Instrumental and reactive subtypes of aggression are likely to have different biopsychosocial roots. This has implications for research aimed at identifying aetiological mechanisms and for forensic practice. In this methodological note we describe the development of a unidimensional
measure of lifetime persistent instrumental aggression based on information collected from a random sample of 241 Scottish male prisoners. We applied modern psychometric methods – confirmatory factor analysis and item response theory methods – to the development of a short, reliable
and informative measure of this important forensic construct. Results indicated that information from files and interviews could be combined to develop a unidimensional measure of the degree of instrumentality, which provided a psychometrically robust measure of the construct of instrumental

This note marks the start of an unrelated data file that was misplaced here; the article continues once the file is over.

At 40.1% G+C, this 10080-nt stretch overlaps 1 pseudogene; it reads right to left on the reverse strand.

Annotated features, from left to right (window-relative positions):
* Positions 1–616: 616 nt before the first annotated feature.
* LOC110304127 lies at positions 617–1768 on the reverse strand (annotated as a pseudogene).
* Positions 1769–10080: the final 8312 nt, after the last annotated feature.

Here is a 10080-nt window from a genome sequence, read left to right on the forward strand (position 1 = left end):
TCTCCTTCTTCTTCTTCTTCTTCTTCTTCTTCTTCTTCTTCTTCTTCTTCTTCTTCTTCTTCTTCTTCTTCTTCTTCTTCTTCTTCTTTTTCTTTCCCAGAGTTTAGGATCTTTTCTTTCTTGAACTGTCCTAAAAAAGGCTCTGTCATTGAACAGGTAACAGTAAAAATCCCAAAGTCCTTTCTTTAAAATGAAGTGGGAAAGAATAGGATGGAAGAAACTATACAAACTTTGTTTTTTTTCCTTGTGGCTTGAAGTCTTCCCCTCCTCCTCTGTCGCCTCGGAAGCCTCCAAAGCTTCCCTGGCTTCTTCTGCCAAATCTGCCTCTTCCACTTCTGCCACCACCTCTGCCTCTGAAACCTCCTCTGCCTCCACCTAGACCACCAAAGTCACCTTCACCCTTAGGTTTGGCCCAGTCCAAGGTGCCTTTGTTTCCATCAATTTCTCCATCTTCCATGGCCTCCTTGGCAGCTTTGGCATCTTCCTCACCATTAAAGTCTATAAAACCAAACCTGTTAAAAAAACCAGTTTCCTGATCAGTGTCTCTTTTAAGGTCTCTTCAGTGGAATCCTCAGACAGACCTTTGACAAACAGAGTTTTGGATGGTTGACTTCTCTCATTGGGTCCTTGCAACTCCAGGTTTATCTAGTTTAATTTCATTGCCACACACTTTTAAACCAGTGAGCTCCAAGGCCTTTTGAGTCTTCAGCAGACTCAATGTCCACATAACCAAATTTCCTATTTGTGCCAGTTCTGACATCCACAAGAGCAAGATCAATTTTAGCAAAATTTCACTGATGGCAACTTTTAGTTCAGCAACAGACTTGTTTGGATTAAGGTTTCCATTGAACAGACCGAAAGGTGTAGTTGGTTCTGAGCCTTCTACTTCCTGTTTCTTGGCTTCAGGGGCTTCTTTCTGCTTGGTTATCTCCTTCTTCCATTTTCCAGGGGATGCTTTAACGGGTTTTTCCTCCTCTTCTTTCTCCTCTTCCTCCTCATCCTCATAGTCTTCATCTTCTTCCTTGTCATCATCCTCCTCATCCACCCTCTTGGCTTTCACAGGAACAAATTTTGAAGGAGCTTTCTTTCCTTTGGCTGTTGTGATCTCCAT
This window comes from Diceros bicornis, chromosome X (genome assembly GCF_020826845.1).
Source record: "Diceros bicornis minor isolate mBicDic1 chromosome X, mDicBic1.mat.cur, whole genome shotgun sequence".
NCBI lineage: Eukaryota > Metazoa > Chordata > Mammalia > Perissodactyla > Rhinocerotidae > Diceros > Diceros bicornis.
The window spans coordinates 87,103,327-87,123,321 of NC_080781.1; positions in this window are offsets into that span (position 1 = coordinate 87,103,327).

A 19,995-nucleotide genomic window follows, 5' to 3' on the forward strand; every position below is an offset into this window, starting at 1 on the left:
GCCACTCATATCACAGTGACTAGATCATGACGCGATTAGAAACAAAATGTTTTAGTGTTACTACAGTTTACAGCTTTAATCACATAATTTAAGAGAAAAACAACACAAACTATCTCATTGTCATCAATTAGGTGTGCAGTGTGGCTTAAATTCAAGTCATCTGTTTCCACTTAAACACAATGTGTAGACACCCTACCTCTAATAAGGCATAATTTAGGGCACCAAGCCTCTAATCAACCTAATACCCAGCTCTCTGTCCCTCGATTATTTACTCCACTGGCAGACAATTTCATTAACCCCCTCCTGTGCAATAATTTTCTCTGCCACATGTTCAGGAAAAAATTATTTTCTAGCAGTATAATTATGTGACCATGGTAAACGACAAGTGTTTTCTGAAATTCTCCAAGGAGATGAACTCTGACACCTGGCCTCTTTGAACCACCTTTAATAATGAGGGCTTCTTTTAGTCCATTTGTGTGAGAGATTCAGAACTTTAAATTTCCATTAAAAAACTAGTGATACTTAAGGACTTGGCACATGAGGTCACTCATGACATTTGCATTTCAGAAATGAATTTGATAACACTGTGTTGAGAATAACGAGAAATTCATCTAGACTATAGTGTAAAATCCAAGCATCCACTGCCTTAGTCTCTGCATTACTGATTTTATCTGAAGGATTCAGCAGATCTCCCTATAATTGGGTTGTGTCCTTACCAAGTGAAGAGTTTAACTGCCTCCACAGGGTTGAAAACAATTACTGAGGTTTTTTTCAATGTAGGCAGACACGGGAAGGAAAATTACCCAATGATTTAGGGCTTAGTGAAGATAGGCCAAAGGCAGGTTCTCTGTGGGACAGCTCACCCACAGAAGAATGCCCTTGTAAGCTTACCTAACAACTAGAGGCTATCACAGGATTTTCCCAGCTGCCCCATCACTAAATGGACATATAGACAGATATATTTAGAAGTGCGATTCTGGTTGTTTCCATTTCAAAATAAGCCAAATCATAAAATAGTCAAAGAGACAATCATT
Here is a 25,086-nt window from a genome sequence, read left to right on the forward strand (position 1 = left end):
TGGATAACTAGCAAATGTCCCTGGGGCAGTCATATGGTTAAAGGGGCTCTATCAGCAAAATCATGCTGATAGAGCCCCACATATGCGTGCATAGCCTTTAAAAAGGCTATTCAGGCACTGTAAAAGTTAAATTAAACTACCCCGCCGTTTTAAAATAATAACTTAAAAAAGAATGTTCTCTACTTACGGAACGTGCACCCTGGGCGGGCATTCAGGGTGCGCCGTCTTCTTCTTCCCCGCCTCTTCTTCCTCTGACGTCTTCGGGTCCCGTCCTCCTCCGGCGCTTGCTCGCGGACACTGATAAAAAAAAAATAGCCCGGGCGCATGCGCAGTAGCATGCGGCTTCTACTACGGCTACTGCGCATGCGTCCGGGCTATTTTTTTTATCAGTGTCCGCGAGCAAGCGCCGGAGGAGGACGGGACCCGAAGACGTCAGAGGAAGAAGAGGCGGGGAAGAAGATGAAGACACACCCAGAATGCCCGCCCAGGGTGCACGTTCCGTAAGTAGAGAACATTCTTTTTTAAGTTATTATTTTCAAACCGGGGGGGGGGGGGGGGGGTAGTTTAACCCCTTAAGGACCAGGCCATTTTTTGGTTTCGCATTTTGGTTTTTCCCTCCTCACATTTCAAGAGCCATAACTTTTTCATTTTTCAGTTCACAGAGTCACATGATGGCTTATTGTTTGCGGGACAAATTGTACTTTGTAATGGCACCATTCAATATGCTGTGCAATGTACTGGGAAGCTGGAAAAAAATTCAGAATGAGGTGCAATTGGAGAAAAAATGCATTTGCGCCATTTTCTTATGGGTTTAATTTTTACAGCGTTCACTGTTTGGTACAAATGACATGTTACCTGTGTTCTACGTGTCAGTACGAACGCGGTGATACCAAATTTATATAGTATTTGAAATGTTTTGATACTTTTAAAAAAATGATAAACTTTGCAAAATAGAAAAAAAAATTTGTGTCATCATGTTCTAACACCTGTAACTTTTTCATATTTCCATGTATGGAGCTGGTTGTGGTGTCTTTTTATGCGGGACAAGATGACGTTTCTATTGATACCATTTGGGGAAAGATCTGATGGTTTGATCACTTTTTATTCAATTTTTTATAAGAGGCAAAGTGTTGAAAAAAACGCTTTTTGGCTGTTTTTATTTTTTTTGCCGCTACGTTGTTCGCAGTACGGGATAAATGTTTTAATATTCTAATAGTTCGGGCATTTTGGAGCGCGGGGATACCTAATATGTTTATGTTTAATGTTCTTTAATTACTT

aggression. Further, item response theory analyses indicated good measurement across the middle to high range of the trait. Identifying life-long patterns of instrumental aggressive behaviour, and distinguishing instrumental aggression from the broad pool of aggressive behaviour, has the potential
to improve understanding of underlying mechanisms, increase the accuracy of risk assessments, and contribute to more effective treatment and management strategies.